News | July 22, 2008

New Endovascular System Dissolves Clots Faster Without Fracturing Thrombus

July 23, 2008 - EKOS Corp.’s EkoSonic Endovascular System (EkoSonic ES) with Rapid Pulse Modulation (RPM) for the dissolution of vascular blood clots, reportedly represents the only endovascular system that can deliver microsonic energy and thrombolytic drugs simultaneously, providing a safer, faster and more complete way to remove clots by accelerating dissolution.

Intermittent bursts of microsonic energy are said to effectively increase the permeability of the clot to the thrombolytic – four times faster than conventional catheter-directed thrombolysis with no evidence of thrombus breakage or hemolysis, EKOS said.

In addition to its RPM technology, EkoSonic ES includes an advanced control unit designed with an easier, more intuitive user interface, for simpler set up and operation. EkoSonic ES is also compatible with the EkoSonic Mach 4 Endovascular Device, (Mach 4), which offers a variety of treatment zone options.

Each Mach 4 consists of a MicroSonic Core within an Intelligent Drug Delivery Catheter. This combination device enables the system to deliver microsonic energy and drugs simultaneously to accelerate clot dissolution. Reduction in time translates to fewer drugs, lowering the risk profile of the procedure while the convergence of technologies results in a safer, faster, more complete outcome in the treatment of Deep Vein Thrombosis (DVT) and Peripheral Arterial Occlusions (PAO).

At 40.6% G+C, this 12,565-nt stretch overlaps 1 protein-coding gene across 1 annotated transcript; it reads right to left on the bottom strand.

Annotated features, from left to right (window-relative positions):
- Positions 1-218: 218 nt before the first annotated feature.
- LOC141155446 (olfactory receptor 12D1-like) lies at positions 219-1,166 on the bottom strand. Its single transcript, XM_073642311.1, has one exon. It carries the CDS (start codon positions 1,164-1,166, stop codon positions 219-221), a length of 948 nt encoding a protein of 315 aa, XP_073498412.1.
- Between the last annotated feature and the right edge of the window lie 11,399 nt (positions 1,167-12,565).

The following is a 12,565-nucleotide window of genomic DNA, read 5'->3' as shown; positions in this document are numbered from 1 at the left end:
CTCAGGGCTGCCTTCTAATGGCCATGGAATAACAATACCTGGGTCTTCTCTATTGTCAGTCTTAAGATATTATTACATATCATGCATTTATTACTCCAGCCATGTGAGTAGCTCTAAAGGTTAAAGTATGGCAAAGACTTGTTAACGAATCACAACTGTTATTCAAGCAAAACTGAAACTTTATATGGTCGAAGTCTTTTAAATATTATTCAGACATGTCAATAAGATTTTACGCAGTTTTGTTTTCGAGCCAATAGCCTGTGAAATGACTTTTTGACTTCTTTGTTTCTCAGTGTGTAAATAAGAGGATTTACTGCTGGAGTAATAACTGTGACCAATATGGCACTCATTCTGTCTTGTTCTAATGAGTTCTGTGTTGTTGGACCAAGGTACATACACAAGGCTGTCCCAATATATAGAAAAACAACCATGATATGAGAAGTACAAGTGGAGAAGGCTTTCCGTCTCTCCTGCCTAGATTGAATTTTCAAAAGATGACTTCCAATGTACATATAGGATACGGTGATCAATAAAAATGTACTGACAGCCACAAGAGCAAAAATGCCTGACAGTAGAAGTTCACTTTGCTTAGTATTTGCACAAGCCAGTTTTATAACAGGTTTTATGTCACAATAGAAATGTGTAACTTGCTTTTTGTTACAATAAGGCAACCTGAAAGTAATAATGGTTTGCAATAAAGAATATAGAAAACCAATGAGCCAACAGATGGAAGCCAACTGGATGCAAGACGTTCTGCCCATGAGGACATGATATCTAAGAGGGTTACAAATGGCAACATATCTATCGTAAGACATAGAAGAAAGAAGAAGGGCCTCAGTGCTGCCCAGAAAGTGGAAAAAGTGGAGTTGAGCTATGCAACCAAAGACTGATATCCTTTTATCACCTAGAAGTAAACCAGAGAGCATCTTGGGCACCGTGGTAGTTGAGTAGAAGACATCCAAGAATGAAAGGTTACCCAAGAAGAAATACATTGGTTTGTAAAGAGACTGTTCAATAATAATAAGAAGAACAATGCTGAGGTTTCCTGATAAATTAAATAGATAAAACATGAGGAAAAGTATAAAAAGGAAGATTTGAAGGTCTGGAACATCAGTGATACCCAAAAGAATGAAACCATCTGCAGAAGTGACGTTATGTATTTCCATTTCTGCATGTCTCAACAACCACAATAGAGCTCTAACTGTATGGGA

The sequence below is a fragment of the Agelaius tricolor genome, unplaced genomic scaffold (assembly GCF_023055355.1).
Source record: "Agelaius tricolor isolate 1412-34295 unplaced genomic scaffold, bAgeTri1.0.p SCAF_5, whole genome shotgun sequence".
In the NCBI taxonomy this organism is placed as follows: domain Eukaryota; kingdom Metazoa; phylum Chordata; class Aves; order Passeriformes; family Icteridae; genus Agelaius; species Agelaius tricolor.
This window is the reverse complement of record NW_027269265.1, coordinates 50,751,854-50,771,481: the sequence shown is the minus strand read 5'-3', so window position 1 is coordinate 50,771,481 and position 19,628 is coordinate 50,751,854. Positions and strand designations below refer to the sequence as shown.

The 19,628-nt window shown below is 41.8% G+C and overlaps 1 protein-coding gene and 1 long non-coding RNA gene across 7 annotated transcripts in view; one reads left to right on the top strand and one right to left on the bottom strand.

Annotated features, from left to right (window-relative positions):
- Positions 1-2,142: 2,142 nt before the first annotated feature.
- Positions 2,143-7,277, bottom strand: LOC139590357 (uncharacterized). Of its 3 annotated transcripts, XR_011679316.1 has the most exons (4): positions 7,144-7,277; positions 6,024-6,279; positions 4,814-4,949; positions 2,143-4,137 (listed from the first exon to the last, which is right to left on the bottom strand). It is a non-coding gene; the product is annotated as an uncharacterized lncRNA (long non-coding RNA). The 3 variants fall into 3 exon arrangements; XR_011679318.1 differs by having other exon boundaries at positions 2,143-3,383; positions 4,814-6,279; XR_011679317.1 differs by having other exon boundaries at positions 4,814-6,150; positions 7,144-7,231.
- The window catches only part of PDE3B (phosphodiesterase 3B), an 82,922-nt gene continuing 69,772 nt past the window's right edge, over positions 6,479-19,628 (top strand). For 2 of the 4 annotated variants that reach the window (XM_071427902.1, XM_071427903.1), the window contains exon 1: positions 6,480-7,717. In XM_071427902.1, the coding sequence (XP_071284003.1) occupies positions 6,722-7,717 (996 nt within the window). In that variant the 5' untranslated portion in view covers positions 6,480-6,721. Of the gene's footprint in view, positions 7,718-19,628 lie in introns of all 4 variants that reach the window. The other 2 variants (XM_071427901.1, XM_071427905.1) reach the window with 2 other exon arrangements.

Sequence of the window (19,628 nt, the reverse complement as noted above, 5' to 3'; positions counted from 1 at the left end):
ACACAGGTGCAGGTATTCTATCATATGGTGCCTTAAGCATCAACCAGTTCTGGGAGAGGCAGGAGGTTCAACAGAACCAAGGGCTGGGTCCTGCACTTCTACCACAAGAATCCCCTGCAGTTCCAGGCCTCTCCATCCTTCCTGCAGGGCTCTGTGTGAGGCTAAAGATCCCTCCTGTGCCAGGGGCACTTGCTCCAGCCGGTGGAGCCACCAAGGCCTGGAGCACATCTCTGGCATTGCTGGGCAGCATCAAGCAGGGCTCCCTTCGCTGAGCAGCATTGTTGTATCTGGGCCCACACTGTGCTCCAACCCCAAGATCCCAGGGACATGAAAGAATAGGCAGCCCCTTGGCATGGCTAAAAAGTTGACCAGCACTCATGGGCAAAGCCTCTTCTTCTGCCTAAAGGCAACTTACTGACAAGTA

Over the past three years, physicians have responded favorably after performing nearly 6,000 cases utilizing the EKOS technology, the company said. Major U.S. medical centers utilizing the EkoSonic ES include Baptist Cardiac & Vascular Institute (Miami, FL), Cleveland Clinic Foundation (Cleveland, OH), Dartmouth-Hitchcock Medical Center (Lebanon, NH), Emory University Hospital (Atlanta, GA), Massachusetts General Hospital (Boston, MA), The Methodist Hospital (Houston, TX), University of Illinois Medical Center at Chicago (Chicago, IL), and the Swedish Medical Center (Seattle, WA).

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